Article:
Saturday, January 26, 2013

Truth is Beauty



“What is truth?” Pontius Pilate, the Roman procurator, asked Jesus.  The Bible [John 18:38] does not quote Jesus’ answer.  We don’t know whether Jesus chose to remain silent or Pilate had no patience to listen.

Nineteen centuries later, the Russian novelist Mikhail Bulgakov extracted an answer from Jesus.  “The truth is,” tells Jesus to Pilate, “first of all, that your head aches, and aches so badly that you’re having faint-hearted thoughts of death.  You’re not only unable to speak to me, but it is even hard for you to look at me.  And I am now your unwilling torturer, which upsets me.  You can’t even think about anything and only dream that your dog should come, apparently the one being you are attached to.  But your suffering will soon be over, your headache will go away.” [The Master and Margarita, Penguin Classics, 2007, p.24]

Bulgakov’s Jesus goes on to advise Pilate that he would do well to go for a stroll, maybe in the gardens on the Mount of Olives.  “The trouble is,” says Jesus, “that you are too closed off and have definitely lost faith in people.  You must agree, one can’t place all one’s affection in a dog.  Your life is impoverished....” [p.25, emphasis added]

For Bulgakov’s Jesus, truth is an imaginative and compassionate understanding of reality.  It is not a philosophical or scientific understanding.  It is an understanding that leads to trust in people and compassion for them.

A century before Bulgakov, one of the British Romantic poets wrote: “Beauty is truth, truth beauty, - that is all / Ye know on earth, and all ye need to know.” [John Keats (1795-1821), Ode on a Grecian Urn]
What Keats meant to say, according to many interpreters, is that the truth or the ultimate reality is not known by the reasoning mind but by imagination.  Such knowledge of the reality opens up a world of beauty to the perceiver.

It is a beauty perceived by one who understands the deeper meaning of reality.  The beauty that transcends appearances.  Beauty that lies beyond costumes and cosmetics.  Beyond opulence and copulation.  Beyond economics and technology...

Of course, beyond mere discipline and order.  Beyond spirituality and mortifications.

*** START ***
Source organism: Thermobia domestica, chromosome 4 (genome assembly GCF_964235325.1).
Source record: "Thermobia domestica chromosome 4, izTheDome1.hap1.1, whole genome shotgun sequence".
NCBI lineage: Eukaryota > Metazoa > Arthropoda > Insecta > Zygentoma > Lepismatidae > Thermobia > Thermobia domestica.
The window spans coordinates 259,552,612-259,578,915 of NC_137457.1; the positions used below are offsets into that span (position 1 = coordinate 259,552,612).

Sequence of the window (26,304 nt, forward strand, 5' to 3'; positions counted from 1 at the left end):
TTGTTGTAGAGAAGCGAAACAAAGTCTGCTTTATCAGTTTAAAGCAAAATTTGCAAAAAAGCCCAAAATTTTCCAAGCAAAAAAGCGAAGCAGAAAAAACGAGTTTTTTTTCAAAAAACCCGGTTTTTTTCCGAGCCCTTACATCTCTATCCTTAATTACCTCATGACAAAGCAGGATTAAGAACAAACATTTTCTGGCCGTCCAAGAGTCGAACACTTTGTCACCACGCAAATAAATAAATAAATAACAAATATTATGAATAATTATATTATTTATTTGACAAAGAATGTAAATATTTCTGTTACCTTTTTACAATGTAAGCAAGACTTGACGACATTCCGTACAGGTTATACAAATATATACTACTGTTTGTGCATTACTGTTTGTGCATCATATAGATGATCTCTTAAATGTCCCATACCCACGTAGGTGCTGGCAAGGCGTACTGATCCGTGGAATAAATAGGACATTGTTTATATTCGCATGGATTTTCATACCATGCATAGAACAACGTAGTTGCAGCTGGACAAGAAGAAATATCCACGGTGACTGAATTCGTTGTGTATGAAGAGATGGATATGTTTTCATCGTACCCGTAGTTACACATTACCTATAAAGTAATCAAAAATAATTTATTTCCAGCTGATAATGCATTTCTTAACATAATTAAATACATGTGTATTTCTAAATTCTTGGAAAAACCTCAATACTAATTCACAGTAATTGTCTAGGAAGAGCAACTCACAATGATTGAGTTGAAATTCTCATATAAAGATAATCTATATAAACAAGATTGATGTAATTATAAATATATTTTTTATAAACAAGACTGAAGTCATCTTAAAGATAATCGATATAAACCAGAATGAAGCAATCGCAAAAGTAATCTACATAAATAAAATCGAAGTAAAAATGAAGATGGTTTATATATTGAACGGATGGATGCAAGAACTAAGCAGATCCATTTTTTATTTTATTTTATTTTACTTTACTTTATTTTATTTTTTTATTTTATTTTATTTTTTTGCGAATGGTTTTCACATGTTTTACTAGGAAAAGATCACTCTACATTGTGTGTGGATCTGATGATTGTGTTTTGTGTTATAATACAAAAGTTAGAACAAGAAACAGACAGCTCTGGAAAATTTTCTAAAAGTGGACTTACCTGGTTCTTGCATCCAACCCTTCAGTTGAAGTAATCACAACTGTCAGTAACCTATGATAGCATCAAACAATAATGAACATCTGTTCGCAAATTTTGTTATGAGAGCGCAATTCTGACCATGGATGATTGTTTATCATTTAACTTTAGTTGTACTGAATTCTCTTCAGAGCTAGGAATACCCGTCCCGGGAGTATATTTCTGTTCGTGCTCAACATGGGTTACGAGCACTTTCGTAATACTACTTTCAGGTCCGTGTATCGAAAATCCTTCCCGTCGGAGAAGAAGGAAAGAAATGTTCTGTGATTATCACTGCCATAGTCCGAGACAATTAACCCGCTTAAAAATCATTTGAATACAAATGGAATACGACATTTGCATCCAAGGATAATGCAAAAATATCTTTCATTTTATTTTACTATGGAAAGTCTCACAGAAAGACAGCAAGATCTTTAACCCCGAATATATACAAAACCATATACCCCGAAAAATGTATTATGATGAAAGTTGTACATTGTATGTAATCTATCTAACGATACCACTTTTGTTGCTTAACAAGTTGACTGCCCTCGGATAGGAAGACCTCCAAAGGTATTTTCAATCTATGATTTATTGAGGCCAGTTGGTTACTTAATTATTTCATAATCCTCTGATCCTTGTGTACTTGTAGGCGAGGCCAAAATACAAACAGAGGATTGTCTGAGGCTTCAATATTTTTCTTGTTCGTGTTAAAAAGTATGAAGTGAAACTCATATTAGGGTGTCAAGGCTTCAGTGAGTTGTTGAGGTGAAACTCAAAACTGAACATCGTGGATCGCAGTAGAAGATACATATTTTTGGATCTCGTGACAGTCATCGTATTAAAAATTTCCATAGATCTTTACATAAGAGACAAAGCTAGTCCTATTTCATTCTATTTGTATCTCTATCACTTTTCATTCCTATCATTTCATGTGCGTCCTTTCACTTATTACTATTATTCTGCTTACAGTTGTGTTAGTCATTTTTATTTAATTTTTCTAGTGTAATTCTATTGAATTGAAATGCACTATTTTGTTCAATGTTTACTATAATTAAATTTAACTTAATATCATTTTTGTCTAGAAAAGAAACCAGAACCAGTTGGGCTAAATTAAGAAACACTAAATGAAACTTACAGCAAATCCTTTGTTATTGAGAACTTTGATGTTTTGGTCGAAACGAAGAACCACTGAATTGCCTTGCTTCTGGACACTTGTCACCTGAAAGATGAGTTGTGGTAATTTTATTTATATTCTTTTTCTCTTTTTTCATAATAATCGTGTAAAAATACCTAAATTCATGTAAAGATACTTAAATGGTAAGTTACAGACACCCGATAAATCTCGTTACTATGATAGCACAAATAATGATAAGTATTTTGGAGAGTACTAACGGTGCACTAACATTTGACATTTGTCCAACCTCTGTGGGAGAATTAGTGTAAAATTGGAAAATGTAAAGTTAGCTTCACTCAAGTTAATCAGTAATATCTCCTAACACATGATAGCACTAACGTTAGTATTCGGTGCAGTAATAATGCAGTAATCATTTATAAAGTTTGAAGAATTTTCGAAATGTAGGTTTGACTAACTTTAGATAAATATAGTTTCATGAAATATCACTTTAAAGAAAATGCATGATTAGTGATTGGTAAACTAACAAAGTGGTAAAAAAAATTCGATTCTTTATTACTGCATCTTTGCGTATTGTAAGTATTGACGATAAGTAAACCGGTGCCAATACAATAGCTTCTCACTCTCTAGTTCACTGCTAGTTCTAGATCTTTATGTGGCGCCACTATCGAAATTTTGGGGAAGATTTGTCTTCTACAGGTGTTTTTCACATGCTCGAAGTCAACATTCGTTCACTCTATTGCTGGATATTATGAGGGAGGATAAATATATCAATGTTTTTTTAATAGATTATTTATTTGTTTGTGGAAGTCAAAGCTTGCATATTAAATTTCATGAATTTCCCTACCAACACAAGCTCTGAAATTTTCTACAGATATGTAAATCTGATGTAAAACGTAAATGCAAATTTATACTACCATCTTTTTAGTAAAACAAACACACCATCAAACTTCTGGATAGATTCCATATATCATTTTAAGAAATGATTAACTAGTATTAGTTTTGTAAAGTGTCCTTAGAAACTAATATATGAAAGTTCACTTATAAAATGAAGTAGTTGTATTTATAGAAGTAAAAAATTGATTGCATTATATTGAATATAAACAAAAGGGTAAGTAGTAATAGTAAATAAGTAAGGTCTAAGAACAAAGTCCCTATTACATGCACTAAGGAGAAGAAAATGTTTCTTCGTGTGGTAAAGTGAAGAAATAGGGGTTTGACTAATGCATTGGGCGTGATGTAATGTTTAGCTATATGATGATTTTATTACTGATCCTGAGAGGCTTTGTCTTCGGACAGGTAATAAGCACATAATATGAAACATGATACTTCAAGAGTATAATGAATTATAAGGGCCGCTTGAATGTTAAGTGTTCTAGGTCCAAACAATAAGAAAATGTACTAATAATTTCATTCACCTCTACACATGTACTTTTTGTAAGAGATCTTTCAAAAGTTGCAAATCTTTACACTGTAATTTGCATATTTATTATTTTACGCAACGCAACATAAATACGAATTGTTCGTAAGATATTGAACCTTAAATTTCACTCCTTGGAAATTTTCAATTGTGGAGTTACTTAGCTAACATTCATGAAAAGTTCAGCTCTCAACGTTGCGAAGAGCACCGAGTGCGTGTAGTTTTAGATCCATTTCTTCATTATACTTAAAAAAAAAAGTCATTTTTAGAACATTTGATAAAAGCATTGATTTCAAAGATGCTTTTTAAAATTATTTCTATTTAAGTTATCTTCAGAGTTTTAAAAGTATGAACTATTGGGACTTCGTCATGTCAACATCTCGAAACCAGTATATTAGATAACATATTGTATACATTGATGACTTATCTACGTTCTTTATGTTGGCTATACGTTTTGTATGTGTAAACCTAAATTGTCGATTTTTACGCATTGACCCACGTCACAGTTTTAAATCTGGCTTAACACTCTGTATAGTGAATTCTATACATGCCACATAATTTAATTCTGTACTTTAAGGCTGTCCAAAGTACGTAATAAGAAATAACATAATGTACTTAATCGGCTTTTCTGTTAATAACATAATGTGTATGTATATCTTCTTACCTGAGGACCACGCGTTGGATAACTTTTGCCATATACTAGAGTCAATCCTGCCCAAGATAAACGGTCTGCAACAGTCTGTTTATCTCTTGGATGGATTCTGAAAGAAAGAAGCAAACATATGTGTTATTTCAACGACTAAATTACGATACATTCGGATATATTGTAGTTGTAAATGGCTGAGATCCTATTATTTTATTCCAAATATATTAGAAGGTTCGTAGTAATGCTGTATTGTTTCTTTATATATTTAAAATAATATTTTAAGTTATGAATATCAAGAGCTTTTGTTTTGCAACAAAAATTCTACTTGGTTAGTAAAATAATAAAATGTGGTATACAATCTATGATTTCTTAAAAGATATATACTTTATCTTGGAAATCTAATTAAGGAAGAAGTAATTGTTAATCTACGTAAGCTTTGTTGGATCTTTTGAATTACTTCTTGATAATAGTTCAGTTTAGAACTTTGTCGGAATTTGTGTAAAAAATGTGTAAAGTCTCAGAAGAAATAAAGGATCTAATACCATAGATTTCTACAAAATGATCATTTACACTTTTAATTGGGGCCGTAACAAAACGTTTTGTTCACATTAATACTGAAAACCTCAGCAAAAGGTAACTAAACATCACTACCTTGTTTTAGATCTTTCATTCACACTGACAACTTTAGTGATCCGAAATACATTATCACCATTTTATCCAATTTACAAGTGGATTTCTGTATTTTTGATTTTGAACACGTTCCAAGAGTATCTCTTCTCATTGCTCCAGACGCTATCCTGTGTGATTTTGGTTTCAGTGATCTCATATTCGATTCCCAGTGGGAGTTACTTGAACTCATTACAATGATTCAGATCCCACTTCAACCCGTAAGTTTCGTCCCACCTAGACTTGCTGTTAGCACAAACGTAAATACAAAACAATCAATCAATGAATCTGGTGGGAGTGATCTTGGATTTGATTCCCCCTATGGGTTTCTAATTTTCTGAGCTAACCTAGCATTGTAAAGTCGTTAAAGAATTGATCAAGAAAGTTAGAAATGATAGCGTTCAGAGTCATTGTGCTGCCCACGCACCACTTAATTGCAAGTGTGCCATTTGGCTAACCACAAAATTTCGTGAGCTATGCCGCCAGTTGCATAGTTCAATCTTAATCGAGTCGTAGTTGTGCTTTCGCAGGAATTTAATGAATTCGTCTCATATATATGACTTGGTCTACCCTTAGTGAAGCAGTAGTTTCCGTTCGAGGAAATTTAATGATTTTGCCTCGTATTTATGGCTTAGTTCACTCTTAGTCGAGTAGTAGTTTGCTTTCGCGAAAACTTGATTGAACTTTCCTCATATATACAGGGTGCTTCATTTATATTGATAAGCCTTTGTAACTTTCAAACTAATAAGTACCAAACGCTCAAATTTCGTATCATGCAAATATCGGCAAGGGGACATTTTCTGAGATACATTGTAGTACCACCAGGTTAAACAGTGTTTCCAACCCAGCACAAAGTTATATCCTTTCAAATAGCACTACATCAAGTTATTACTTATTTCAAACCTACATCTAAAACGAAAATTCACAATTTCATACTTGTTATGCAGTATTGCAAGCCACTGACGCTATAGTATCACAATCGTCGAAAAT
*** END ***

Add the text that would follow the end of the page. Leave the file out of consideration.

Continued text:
It is the beauty of a profound understanding of life.  The kind of understanding that Bulgakov’s Jesus reveals.  The kind of understanding that the great visionaries possessed.  An understanding of the essential interrelatedness of all beings.

An understanding that fosters trust in one’s fellow beings. Fosters compassion.

Edelman’s latest Trust Barometer survey shows that people are increasingly losing trust in other people, especially the politicians and the business people.  “...only 18% trusted business leaders, whilst government leaders scored a yet more miserable 13%,” says the report, as quoted by an article in the latest issue of the Economist. Technology is the most trusted industry, say the report, with 77% approval, 8% ahead of the car industry. 

Perhaps, we need to remind ourselves once again a la Bulgakov’s Jesus that one can’t place all one’s affection in a gadget or a car or even a dog. Perhaps, we can reclaim our potential to dig deep...


Note: Mikhail Bulgakov (1891-1940) completed the manuscript of The Master and Margarita in 1938.   But the novel was published only in 1966.  It is a merciless satire on the novelist’s contemporary Russia ruled by Stalin.  The devil and his henchmen are the major characters. 

6 comments:

  1. Matheikal, I thought that Pilate was verbally, orally dyslexic! (if that made any sense). I think I will respond to this post with a separate post wherein I will make my continuing argument, science is NOT truth, will not know truth even if hit on the head by truth. Science just keeps ontruckin' And, precisely where truth lies, in reaching for it. There is no place where whatever you mean by "deeper meaning" resides.

    RE

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    1. Raghuram, this blog is a literary approach to truth. Even a religious approach, to some extent. Such truth is quite different from scientific truth which is a posteriori. Most truths of human life (living) are neither a priori nor a posteriori; they are imaginative/intuitive. Literature deals with those truths. Bulgakov and Keats are just two examples.